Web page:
The histopathological features were noted according to the Modified Marsh criteria which included intraepithelial (IEL) lymphocyte counts at the tips of villi (>30 IEL/100 enterocytes were considered significant), villi to crypt ratio (>3:1 was considered normal), lymphoplasmacytic inflammation of lamina propria, villus atrophy, granulocytic infiltrates (neutrophils and eosinophils), increased crypt apoptotic activity, and reactive epithelial changes.
Other investigations like routine hemograms and albumin levels were also noted.
All the patients with borderline serology and poorly oriented biopsy were excluded.
Potential celiac disease
Patient with clinical symptoms like diarrhea, anemia, and weight loss with raised tTg > 10 times the normal and positive EMA with normal histology.
Confirmed celiac disease
Patient with clinical symptoms like diarrhea, anemia, and weight loss with raised tTg > 10 times the normal and positive EMA with type 2/type 3 changes on histopathology [Figure 1].
All patients were followed up for 3 months for response to gluten-free diet.
The study was approved by institutional ethical committee with letter BFUHS/2K18p-TH/14233.
| Results|| |
Of the 84 patients enrolled, the age ranged widely, with the youngest patient being 6 years old and the oldest being 69 years old. Female predominance was seen with M: F ratio of 1:1.8. Out of 84 cases with raised anti tTg, the histopathological changes of celiac disease, i.e., Modified Marsh Type II and III (considering the highest change among the D1/D2/D3 biopsy) were noted in 44 cases (40 cases with Type III changes and 4 cases with Type II changes) and the remaining 40 cases, despite clinical presentation and raised tTg, had either normal histopathology (14 cases) or Type I changes (26 cases). The segmental biopsies significantly increased the diagnostic accuracy from 39 cases (88.6%) to 43 cases (97.7%) and 44 cases (100%) when D2 alone, D1 + D2 and D1 + D2 + D3 biopsies were evaluated, respectively [Table 1], [Table 2] and [Figure 2]a,[Figure 2]b,[Figure 2]c.
|Figure 2: (a) Microphotograph showing Type 3 changes in D1 biopsy while D2 biopsy is normal (b) and D3 biopsy also showing Type 3 changes (c) in a single patient (H and E 200×)|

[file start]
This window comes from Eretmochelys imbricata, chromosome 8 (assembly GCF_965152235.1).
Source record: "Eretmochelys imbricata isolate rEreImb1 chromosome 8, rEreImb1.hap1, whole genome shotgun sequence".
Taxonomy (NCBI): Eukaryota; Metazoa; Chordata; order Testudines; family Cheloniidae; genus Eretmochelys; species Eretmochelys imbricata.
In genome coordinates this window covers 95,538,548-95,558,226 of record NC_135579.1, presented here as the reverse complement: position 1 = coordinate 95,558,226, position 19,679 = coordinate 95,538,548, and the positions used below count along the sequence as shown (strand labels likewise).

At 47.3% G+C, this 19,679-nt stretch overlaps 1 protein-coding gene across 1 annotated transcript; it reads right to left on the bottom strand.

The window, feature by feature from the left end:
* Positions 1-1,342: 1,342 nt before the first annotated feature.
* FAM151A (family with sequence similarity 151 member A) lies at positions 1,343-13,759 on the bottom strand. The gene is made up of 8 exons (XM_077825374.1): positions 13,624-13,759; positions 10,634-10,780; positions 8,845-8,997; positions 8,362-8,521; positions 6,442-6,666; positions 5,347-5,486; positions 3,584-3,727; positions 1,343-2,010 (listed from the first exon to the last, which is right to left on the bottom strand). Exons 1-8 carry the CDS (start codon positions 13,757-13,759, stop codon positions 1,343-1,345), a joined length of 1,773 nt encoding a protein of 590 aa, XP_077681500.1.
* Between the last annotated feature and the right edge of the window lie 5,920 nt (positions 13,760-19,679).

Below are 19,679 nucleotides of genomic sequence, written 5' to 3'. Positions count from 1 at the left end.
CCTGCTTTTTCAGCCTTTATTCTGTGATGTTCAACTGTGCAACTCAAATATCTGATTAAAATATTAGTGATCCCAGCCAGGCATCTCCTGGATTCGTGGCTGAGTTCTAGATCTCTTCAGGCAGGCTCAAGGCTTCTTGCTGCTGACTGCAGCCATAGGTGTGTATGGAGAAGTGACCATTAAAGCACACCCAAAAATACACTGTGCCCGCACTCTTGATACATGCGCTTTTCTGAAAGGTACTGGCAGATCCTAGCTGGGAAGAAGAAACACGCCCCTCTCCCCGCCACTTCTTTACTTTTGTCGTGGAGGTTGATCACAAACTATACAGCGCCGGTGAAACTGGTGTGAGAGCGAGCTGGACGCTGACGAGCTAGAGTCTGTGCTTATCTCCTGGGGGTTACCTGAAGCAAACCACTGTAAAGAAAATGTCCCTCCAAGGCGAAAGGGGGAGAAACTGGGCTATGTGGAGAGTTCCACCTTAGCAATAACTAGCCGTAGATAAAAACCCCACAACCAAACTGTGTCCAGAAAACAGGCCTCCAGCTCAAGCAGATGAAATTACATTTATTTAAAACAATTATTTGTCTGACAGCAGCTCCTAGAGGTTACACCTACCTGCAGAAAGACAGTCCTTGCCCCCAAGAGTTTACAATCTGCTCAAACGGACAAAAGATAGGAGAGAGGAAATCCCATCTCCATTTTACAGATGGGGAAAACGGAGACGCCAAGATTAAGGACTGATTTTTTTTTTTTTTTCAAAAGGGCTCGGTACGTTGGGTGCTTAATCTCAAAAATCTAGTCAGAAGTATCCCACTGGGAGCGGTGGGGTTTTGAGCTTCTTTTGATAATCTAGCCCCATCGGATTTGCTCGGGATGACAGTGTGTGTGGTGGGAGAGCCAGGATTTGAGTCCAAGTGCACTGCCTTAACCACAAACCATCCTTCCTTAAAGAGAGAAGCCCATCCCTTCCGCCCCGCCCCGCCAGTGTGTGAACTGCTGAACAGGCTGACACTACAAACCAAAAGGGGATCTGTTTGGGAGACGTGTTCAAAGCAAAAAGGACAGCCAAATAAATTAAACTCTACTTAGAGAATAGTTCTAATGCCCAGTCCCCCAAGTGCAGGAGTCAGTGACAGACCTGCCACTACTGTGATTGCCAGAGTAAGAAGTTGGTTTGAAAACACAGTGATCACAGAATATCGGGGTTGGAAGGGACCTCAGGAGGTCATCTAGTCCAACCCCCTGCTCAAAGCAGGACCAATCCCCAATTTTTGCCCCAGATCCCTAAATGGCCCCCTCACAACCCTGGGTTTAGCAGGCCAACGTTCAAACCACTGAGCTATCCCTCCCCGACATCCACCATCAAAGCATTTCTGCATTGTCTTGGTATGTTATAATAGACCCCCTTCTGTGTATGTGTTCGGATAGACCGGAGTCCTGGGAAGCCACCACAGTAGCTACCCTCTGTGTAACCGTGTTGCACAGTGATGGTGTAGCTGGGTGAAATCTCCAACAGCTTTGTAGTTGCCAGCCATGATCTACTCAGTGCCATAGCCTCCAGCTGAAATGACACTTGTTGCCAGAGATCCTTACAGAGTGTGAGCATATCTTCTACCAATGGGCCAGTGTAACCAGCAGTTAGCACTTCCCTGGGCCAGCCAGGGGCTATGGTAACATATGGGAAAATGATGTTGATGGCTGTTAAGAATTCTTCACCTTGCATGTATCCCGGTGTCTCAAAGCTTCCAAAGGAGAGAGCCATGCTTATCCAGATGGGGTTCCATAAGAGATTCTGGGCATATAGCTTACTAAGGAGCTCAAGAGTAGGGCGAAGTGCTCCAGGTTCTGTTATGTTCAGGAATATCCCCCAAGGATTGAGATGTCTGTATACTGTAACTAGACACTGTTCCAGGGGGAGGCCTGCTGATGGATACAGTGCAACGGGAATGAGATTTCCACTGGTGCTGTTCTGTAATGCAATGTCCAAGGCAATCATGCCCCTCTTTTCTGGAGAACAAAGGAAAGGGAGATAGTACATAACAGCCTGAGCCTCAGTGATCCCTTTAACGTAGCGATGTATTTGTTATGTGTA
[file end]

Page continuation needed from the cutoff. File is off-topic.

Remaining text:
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|Table 1: Comparative histological changes in multiple site biopsies from patients with raised tTg|
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|Table 2: Diagnostic utility of multiple site biopsies in suspected celiac disease|
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The sensitivity and specificity of anti tTg was 87.88% and 32.43%, respectively, with P value 0.043. The positive predictive value (PPV) was 53.70% and negative predictive value (NPV) was 75%.
Of the 40 cases showing normal/Type I changes, anti tTg was markedly increased (>100 U/mL) in 14 cases while the remaining 26 cases had mild increase in anti tTg levels.
Of the 84 cases, 47 had raised tTg >10 times the ULN. On analyzing the D1, D2, and D3 region biopsies, it was observed that 36/47 (76.4%) were labeled as confirmed celiac disease and remaining 11 either had normal histology (02/47, 4.2%) of Type 1 changes (09/47,19.1%).
Compared with a standard D2 biopsy, an additional D1 biopsy increased the diagnostic yield by 4.7%. Among the 35 cases diagnosed as celiac disease (D1, D2), 01 had normal D2 biopsy specimens while another had Type 1 changes. Thus, a total of 2 patients (5.7%) of celiac disease would have been missed in the absence of additional D1 biopsy.
Similarly, additional D3 biopsy increased the diagnostic yield by 2.1%, compared to D1, D2 region biopsy) and 6.38% compared to standard D2 biopsy alone. Among the 36 cases diagnosed on D1, D2, and D3 region biopsies, two cases had Type 1 changes in D1 biopsies (Type 3 changes in D3 region) and one case had normal D2 biopsy. Thus, a total of one case (2.7%) and 3 cases (8.3%) of celiac disease would have been missed in the absence of additional D3 biopsy as compared to D1 D2 biopsy and standard D2 biopsy alone, respectively [Table 3].
|Table 3: Comparative histological changes in multiple site biopsies from patients with raised tTg >10 times the upper limit of normal|
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For further analysis, a subset of patients was selected who had EMA positivity in addition to raised (>10 times) tTg. Of the 47 cases, EMA was positive (3+ and 4+) in 28 patients. Remaining 19 cases EMA was not available.
In this group, compared to standard D2 biopsy, the additional D1 increased the diagnostic yield by 6.9% (78.5% vs. 71.4%). Similarly, additional D3 biopsy increased the diagnostic yield by 10.8% (compared to standard D2 biopsy alone) and 3.7% (compared to D1 and D2 biopsy).
In this subgroup, of the total 23 cases of diagnosed celiac disease on D1, D2, and D3 region biopsies, D2 biopsy was normal in one case and showed Type 1 changes in two cases in addition to one case with D1 biopsy showing Type 1 changes [Table 4].
|Table 4: Significance of multiple site biopsy in patients with raised tTg and EMA|
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The cases with raised tTg (>10 times) and, EMA positivity and normal or Type 1 histology were classified as potential celiac disease. The potential celiac disease cases reduced from 28.5% (standard D2 region alone) to 21.4% and 17.8% when additional biopsies were taken from D1 region and D3 region, respectively.
| Discussion|| |